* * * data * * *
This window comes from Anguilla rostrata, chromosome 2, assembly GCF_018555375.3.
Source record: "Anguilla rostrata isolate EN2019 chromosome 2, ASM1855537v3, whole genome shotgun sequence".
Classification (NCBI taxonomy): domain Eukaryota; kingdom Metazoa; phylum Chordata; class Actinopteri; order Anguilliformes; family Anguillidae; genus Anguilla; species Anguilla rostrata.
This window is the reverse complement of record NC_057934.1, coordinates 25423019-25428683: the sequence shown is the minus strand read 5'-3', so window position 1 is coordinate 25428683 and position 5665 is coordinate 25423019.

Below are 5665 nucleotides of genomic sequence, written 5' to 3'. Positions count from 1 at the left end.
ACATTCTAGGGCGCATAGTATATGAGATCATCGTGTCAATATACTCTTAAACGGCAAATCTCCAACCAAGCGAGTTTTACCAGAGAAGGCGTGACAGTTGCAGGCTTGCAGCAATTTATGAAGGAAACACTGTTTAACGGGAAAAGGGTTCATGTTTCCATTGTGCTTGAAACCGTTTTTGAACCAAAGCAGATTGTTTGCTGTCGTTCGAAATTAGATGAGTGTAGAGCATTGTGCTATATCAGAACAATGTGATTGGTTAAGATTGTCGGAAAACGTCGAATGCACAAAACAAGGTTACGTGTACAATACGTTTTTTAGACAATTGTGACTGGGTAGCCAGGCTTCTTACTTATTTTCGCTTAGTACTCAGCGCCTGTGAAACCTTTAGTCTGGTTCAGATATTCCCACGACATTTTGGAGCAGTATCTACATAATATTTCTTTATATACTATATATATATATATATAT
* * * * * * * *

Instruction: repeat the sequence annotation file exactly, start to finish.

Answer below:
This window comes from Anguilla rostrata, chromosome 2, assembly GCF_018555375.3.
Source record: "Anguilla rostrata isolate EN2019 chromosome 2, ASM1855537v3, whole genome shotgun sequence".
Classification (NCBI taxonomy): domain Eukaryota; kingdom Metazoa; phylum Chordata; class Actinopteri; order Anguilliformes; family Anguillidae; genus Anguilla; species Anguilla rostrata.
This window is the reverse complement of record NC_057934.1, coordinates 25423019-25428683: the sequence shown is the minus strand read 5'-3', so window position 1 is coordinate 25428683 and position 5665 is coordinate 25423019.

Below are 5665 nucleotides of genomic sequence, written 5' to 3'. Positions count from 1 at the left end.
ACATTCTAGGGCGCATAGTATATGAGATCATCGTGTCAATATACTCTTAAACGGCAAATCTCCAACCAAGCGAGTTTTACCAGAGAAGGCGTGACAGTTGCAGGCTTGCAGCAATTTATGAAGGAAACACTGTTTAACGGGAAAAGGGTTCATGTTTCCATTGTGCTTGAAACCGTTTTTGAACCAAAGCAGATTGTTTGCTGTCGTTCGAAATTAGATGAGTGTAGAGCATTGTGCTATATCAGAACAATGTGATTGGTTAAGATTGTCGGAAAACGTCGAATGCACAAAACAAGGTTACGTGTACAATACGTTTTTTAGACAATTGTGACTGGGTAGCCAGGCTTCTTACTTATTTTCGCTTAGTACTCAGCGCCTGTGAAACCTTTAGTCTGGTTCAGATATTCCCACGACATTTTGGAGCAGTATCTACATAATATTTCTTTATATACTATATATATATATATATAT